What killed Yasser Arafat? France could find the truth

The best opportunity to definitively prove What Killed Arafat – the name we gave the documentary investigation that appeared on al-Jazeera earlier this month – is fast approaching. The lawyers of Yasser Arafat's family are calling for the appointment of an independent judge to look into the cause of his death.

The Palestinian president had arrived at the Percy Military hospital on 29 October 2004, following his unexplained deterioration weeks earlier. He fell into a coma and took his last breath there on 11 November the same year. In our film, we interviewed Swiss scientists who had discovered that elevated levels of polonium-210 in biological stains had come from the clothing Arafat had with him at the hospital.

It is the strongest and only physical evidence to date that Arafat may have been assassinated. You can't pick up radioactive polonium at the supermarket and it has no business being in anybody's blood or urine stains in the levels detected by the Swiss. As death is an element of the crime of murder, it matters not where Arafat may have first come into contact with the nuclear reactor-made substance.

Arafat died in France, under the care of French government officials. His widow Suha and daughter Zahwa are both French citizens. Both are also possible victims of crime, especially 17-year old Zahwa, who was just nine when her father died.

This is why their lawyers have decided to take the matter further. This is possible because France follows the inquisitorial system of criminal justice. Independent judges beyond the whims of domestic politics and the Elysee's sway may gather evidence on complex, major cases, including murder, where the ministry of justice or others have either declined or failed to investigate.

Independent judges can call witnesses and gather sworn testimony. What's more, they can order Arafat's body to be exhumed from its grave in Ramallah, dispatch law enforcement there and have the remains tested, to which Suha Arafat has publicly agreed. The investigative judge will maintain an evidentiary chain of custody of any new biological samples that could be ultimately presented before a court of law chaired by a different independent judge. This is beyond the scope of investigative journalism and presents the best possible hope for justice and real accountability ever being brought in this case.

Should the French elect to take on this historic case, there will be much to examine close to home. The first order of business is to probe the French military hospital and gendarmerie labs, which claimed to have destroyed over a litre of Arafat's urine samples and blood vials in 2008 – after just four years – because no one had bothered to ask for them. Interestingly, more than 30 French medical professionals examined Arafat as he lay on his deathbed, including several who had a specialty in radiological toxins. They should be questioned next.

Gathering evidence in Palestine will be hard and requires co-ordination, though hospitals there may have retained some of Arafat's biological samples from tests in his first 17 days of sickness. Unfortunately, what may have been a valuable crime scene – the two-room office Arafat lived in under siege – was razed and turned into a car park. Investigators should find out why. Doctors in Palestine, as well as from Egypt, Jordan and Tunisia, who physically worked on Arafat and observed his condition should also be interviewed.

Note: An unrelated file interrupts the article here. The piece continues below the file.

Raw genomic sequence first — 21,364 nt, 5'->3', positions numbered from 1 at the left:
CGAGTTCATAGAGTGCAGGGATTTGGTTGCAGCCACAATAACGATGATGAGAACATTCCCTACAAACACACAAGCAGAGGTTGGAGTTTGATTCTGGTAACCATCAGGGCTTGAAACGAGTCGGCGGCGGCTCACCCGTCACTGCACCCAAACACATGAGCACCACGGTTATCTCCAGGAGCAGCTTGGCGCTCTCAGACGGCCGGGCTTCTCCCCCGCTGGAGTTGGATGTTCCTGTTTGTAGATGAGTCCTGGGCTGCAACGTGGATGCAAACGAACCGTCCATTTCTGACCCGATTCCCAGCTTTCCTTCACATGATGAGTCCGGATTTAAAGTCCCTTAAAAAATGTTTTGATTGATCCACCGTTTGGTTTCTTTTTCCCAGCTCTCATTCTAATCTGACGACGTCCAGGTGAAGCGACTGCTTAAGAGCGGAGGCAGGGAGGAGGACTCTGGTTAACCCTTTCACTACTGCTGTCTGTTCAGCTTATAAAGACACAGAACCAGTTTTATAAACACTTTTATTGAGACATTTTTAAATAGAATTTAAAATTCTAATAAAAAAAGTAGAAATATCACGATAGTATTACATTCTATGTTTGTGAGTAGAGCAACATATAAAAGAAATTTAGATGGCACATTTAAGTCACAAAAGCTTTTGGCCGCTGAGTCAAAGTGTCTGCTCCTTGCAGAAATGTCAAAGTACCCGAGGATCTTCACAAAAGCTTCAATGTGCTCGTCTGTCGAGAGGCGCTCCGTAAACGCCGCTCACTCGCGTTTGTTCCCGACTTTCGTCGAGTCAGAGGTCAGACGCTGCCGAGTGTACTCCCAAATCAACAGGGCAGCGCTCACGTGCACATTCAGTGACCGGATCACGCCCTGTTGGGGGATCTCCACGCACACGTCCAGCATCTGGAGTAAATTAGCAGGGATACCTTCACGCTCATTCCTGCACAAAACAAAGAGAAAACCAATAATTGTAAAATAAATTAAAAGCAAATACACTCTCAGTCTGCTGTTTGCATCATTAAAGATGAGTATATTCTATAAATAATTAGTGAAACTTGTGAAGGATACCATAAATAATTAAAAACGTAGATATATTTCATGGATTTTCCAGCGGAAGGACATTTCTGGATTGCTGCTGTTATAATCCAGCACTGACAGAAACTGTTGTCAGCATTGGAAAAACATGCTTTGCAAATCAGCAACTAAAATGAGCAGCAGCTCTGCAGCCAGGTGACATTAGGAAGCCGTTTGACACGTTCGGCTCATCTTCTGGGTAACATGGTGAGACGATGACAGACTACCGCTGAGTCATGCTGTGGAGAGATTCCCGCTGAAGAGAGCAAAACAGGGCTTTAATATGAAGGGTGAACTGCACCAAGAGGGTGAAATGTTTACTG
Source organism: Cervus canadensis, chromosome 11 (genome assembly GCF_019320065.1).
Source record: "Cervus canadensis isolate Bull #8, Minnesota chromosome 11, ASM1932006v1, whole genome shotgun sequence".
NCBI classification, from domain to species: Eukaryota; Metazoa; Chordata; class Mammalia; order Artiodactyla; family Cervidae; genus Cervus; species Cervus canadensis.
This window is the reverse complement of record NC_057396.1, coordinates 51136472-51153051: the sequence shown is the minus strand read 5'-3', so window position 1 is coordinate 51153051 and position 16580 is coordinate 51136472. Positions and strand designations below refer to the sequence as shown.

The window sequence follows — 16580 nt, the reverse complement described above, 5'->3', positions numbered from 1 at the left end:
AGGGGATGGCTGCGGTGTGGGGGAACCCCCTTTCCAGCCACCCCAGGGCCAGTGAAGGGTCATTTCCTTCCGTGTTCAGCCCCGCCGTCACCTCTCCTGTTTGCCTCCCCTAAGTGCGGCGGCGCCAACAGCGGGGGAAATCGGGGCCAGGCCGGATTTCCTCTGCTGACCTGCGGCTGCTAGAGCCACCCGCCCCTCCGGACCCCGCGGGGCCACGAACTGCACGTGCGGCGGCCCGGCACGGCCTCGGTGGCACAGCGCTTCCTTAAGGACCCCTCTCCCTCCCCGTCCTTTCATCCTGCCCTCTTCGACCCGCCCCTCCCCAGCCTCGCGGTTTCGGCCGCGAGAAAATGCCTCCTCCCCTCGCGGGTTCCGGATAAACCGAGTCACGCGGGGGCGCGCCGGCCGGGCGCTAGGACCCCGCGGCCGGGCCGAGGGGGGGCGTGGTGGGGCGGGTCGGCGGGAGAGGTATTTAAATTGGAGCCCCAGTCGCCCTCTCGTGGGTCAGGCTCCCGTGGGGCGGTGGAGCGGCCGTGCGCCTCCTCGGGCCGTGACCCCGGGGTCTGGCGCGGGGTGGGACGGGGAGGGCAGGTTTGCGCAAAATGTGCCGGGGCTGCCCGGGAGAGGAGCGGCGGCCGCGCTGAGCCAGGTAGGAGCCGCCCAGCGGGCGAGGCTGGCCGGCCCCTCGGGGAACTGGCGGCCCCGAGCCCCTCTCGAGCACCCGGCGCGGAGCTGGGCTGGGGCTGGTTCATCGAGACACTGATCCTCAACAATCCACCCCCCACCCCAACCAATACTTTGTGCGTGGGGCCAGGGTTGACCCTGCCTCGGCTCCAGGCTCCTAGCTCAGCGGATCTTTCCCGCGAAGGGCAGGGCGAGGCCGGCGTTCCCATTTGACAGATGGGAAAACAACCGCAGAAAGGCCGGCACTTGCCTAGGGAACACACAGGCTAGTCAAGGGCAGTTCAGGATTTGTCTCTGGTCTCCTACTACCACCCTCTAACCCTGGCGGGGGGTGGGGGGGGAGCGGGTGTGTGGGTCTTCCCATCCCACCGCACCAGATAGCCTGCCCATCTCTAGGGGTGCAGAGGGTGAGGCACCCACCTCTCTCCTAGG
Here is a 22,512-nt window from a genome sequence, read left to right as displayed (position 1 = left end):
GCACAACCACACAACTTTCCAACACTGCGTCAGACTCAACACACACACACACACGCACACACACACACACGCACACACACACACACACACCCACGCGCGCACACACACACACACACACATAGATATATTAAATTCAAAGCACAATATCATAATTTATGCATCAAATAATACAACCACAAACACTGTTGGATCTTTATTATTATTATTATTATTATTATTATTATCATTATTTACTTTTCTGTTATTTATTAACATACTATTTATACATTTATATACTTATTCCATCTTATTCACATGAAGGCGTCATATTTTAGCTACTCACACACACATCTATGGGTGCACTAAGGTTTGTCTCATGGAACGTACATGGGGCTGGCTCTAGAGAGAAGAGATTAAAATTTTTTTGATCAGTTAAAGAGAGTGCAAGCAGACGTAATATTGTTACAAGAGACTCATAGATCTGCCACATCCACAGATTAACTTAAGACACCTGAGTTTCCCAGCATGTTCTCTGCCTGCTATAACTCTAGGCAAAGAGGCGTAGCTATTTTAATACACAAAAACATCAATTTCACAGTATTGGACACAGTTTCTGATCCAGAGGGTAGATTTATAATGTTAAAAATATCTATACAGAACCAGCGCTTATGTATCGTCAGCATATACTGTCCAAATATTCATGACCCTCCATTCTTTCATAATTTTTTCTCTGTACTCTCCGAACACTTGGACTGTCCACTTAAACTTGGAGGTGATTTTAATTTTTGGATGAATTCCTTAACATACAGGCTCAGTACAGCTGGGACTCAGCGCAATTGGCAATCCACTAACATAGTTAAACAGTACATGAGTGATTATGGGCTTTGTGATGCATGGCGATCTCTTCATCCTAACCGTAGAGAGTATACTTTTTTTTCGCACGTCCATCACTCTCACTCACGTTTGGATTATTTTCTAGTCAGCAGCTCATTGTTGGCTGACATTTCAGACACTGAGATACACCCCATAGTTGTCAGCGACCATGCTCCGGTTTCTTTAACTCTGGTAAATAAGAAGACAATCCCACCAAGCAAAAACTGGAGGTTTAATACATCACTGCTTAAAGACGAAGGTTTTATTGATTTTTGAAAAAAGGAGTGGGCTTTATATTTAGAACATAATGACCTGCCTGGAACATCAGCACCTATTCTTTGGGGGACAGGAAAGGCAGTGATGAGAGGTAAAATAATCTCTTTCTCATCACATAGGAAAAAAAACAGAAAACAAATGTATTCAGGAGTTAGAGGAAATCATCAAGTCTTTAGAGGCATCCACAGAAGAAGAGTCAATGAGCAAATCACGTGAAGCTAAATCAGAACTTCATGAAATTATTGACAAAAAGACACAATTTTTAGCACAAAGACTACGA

The bigger question of who has radioactive polonium and where it comes from must also be addressed, again, without the involvement of politics and with the co-operation of experts from the International Atomic Energy Agency.

A highly symbolic but less promising track is also being pursued via the Arab League, which has resolved to pursue a UN security council-mandated international investigative commission similar to the one that probed the death of former Lebanese prime minister Rafiq al-Hariri.

The Arab League secretary general, Nabil al-Araby, will raise Arafat's case before the five permanent members of the UN security council when they meet in September. They had probably hoped they'd never hear from Arafat again, especially the US and Britain. It is highly unlikely either will keep their finger off the veto trigger and agree to mandate, finance and staff such a commission.

Which leaves the French, who will have to make choices quickly. Owing to the decay of polonium by half every 138.4 days, the Swiss experts say an exhumation of Arafat's body must be carried out swiftly and according to procedure. For scientific integrity and international transparency, the French should also include the Swiss labs in performing corroborating tests. The polonium levels in Arafat's biological stains – his toothbrush, sweat-stained tracksuit, urine-stained underwear and dried blood from his hospital cap – were noticeably higher but still very tiny.

If politicians continue to dither, there may soon be no polonium detectable in Arafat's corpse as it decays into background levels naturally present in the earth. That means we will soon reach a point where knowing the truth is no longer possible.

In the past, France has often joined its western allies in preaching to Palestinians about the importance of accountability and justice. A thorough and exhaustive investigation to reveal what killed this historic figure would present France and its legal system with a unique opportunity to demonstrate those values.

Clayton Swisher is manager of investigative journalism with al-Jazeera Media Network, and author of two books on the Israeli-Palestinian conflict.

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